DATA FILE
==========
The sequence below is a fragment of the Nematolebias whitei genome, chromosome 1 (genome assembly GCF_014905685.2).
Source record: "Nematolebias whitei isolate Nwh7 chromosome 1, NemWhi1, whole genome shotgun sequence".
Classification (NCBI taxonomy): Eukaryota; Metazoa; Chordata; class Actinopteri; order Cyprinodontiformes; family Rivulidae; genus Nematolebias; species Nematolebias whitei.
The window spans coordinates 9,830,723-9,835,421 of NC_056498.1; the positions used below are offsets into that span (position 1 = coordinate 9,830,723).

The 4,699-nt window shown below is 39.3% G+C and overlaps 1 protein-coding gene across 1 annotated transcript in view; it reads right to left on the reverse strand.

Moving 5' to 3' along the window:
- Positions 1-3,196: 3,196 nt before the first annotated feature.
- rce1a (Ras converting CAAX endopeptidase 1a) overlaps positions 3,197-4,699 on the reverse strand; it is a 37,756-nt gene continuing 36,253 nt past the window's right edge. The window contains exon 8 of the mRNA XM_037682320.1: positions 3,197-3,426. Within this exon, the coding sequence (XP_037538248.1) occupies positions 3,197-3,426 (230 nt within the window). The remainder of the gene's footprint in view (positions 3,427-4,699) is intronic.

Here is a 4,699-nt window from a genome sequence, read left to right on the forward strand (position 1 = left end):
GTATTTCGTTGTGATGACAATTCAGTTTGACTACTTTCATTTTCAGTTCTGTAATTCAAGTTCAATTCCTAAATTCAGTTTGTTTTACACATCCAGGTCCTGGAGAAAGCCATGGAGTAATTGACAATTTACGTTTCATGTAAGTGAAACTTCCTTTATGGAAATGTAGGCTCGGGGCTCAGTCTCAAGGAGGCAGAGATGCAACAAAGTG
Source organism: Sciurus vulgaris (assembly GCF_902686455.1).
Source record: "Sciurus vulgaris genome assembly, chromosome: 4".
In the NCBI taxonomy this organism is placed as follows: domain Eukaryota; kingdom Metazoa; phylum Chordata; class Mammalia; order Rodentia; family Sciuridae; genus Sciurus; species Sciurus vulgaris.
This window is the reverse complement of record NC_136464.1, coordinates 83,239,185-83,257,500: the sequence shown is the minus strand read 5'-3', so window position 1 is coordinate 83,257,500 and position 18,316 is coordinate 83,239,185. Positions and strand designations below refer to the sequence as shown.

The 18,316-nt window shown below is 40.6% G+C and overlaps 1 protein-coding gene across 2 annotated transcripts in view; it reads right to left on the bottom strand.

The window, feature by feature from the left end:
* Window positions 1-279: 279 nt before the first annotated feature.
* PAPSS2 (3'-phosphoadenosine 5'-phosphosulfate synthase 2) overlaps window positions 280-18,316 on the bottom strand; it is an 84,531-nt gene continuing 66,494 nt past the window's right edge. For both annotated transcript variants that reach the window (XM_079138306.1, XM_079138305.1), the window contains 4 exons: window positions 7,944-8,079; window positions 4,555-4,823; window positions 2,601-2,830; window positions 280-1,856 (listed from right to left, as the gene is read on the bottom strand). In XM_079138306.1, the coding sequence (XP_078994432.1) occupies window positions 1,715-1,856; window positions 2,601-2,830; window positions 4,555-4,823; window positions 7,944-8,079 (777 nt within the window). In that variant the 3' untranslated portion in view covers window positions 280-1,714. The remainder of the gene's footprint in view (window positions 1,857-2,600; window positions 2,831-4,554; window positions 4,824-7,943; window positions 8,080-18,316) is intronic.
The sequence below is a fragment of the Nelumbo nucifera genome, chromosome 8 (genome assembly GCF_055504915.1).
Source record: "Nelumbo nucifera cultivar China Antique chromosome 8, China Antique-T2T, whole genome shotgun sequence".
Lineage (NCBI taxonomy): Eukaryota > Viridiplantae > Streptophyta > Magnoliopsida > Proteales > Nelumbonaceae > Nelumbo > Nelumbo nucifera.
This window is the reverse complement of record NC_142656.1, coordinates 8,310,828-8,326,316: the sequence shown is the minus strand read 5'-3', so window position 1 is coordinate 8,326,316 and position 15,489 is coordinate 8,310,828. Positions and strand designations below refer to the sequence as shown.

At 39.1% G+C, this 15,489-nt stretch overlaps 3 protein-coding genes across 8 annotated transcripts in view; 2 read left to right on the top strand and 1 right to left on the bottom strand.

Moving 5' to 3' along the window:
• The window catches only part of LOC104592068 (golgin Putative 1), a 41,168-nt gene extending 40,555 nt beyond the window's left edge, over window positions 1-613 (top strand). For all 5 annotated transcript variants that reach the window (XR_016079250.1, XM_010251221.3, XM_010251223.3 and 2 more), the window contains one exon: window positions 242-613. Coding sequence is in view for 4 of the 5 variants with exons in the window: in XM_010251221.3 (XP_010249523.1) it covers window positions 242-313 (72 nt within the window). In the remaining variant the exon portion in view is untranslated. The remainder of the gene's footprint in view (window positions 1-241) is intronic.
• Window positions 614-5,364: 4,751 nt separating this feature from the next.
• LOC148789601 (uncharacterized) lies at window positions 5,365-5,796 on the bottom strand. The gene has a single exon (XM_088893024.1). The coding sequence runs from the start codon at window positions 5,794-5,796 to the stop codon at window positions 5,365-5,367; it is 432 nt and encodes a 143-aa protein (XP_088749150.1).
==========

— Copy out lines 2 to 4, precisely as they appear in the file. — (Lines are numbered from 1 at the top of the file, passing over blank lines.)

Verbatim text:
Source record: "Nematolebias whitei isolate Nwh7 chromosome 1, NemWhi1, whole genome shotgun sequence".
Classification (NCBI taxonomy): Eukaryota; Metazoa; Chordata; class Actinopteri; order Cyprinodontiformes; family Rivulidae; genus Nematolebias; species Nematolebias whitei.
The window spans coordinates 9,830,723-9,835,421 of NC_056498.1; the positions used below are offsets into that span (position 1 = coordinate 9,830,723).